The geography of world piracy, and these sort of incidents against cruising sailors, is really quite simple... With the exception of a region like South Africa/Madagascar, virtually all of these incidents against cruising sailors occur in latitudes within roughly 20 degrees of the equator... It's a very simple formula - with very few exceptions, the further you distance yourself from the equator, the safer you will be, and the constant concern over security will diminish... The odds of one being boarded by someone wielding a machete in a place like Nova Scotia, for example, are statistically nonexistent...

There are many other common sense approaches towards increasing security in regions like the Caribbean, as well... Visiting such places in a modest, low-profile style would seem to be one of the most obvious. We've all heard the joke about not having to be able to outrun the bear, but only having to outrun the slowest person you're with... One of the things that gives me the greatest comfort in virtually every anchorage I wind up sharing with other boats, is that mine is almost always the smallest and most modest of the fleet... it's always nice to be surrounded by other targets far more tempting than yourself :-)

Unfortunately, this is not the modern trend... Cruisers continue to visit such places aboard boats of ever-increasing size and value, festooned with a growing array of 'toys' and other shiny objects... It doesn't take much effort to downplay one's comparative 'wealth', in this regard, all the little things you can do quickly add up... Don't wear a watch, or jewelry when going ashore, for instance... ROW your tender ashore, or use a dinky 2 HP Honda in a place where NO ONE would have any use for such an engine, instead of zipping around with a 15 HP Yamaha that makes for an incredibly tempting target... In a world where the disparity of wealth only continues to grow, what the hell are some of these cruisers out there today thinking?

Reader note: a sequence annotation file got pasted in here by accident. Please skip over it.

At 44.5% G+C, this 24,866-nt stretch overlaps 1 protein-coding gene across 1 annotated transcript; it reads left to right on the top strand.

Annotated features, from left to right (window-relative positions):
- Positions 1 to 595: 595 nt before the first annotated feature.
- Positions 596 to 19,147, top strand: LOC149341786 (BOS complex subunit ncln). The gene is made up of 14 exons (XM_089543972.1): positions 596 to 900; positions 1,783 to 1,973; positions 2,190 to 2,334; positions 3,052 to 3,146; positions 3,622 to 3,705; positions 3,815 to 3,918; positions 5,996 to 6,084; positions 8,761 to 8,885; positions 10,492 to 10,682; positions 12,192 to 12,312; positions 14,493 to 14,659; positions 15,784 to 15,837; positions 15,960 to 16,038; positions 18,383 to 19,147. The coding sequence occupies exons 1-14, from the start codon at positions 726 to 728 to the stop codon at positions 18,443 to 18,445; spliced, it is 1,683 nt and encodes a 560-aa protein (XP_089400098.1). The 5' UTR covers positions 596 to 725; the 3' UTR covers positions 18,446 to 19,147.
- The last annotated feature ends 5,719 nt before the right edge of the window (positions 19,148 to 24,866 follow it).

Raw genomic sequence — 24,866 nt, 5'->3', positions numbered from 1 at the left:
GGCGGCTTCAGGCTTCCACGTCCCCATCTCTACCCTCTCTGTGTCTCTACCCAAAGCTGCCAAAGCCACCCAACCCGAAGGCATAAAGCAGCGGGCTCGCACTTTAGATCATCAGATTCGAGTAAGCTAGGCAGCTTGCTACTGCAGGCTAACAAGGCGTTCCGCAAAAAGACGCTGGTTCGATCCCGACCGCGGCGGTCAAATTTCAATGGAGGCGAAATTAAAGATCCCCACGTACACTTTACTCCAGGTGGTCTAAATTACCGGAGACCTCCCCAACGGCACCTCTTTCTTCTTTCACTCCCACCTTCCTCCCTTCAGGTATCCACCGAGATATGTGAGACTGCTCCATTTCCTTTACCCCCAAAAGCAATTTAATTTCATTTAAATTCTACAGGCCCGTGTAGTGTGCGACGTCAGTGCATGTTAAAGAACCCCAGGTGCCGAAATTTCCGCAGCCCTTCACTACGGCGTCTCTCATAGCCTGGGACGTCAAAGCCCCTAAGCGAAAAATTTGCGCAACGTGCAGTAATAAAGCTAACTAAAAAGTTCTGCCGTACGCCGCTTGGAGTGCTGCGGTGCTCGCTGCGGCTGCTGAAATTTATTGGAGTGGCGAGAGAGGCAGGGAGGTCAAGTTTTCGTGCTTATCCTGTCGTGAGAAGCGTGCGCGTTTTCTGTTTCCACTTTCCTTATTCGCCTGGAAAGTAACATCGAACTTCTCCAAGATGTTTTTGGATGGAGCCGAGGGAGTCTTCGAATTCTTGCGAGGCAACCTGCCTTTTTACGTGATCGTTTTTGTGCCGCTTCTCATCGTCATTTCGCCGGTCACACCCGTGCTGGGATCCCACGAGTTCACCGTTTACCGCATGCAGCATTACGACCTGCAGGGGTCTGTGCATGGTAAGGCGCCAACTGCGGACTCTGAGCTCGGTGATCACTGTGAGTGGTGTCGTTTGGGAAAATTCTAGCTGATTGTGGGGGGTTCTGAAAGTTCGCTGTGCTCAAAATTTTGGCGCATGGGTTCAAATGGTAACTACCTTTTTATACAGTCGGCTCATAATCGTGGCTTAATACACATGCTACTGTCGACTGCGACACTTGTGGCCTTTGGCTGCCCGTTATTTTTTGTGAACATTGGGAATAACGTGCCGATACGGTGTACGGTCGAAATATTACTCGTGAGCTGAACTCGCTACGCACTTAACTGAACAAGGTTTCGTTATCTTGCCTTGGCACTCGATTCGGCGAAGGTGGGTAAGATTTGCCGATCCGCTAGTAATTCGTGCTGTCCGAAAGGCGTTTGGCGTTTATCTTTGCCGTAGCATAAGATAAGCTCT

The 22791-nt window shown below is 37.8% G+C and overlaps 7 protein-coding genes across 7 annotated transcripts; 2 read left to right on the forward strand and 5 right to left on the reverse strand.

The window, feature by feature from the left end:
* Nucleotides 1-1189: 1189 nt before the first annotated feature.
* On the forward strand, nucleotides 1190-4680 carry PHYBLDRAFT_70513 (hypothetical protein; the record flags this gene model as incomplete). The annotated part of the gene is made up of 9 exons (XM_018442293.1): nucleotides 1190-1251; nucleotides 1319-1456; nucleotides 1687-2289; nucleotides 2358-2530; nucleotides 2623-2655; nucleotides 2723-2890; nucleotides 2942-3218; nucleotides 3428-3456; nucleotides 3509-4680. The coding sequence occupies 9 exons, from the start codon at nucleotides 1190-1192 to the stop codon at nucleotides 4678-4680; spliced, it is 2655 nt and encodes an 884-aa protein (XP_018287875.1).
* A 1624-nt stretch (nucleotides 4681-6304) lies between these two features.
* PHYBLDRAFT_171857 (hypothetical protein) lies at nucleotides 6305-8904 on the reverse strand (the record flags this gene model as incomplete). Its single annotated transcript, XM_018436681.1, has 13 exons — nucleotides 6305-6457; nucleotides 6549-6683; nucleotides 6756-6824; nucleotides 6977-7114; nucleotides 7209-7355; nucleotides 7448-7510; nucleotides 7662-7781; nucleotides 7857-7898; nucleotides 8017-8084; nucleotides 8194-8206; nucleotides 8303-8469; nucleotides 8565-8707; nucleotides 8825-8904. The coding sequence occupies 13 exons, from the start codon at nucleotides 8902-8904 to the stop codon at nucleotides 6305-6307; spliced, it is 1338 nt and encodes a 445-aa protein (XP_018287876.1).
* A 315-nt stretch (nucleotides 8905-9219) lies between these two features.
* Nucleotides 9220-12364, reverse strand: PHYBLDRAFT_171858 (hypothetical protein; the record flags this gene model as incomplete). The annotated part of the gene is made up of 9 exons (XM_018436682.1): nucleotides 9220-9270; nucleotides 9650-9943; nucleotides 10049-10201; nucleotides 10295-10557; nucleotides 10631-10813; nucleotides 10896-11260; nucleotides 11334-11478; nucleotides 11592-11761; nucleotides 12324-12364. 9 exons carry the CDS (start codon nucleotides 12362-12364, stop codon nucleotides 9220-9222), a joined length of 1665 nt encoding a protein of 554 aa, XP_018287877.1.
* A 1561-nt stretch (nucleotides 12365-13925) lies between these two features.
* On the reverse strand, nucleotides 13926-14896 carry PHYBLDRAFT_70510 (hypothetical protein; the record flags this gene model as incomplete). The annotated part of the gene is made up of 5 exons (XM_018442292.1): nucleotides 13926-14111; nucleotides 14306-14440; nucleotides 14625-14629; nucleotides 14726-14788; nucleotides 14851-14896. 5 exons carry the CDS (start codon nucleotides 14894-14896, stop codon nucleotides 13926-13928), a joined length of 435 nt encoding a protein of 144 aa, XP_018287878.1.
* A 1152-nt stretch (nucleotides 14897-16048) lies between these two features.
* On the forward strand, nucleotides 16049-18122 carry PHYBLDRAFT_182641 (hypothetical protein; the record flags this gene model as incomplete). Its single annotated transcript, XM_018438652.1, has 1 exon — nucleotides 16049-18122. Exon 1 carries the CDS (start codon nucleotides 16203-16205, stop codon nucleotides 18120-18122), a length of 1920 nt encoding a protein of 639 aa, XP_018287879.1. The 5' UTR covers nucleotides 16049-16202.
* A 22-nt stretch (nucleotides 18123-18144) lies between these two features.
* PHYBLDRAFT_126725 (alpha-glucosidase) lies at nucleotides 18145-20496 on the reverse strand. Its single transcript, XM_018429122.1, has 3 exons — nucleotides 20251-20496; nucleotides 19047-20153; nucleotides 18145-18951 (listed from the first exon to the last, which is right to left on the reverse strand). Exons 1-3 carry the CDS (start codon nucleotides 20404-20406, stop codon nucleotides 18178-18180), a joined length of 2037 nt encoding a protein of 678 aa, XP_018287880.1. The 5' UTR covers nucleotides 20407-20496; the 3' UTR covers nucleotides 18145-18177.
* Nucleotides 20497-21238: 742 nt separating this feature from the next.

In places where security might be a concern, and there's a good chance you are being observed, simply making a 'show' of your concern with security could go a long way towards dissuading an observer from believing you might be an easy target... Even a little thing like always lifting your dinghy clear of the water when not in use, might be enough to plant the seed in a bad guy's mind that you might be one who takes security VERY seriously... so much of this stuff is so simple to do, good cockpit/deck lighting at night, for instance... If I'm alone in a remote spot, I might routinely light up the surroundings with a 2 million candlepower searchlight, that alone might make someone seeing me as a potential target think, "Whoa..."

And, of course, always flying my slightly oversized American flag proudly... Just because, well, everyone knows what any red-blooded American just might be packing... :-)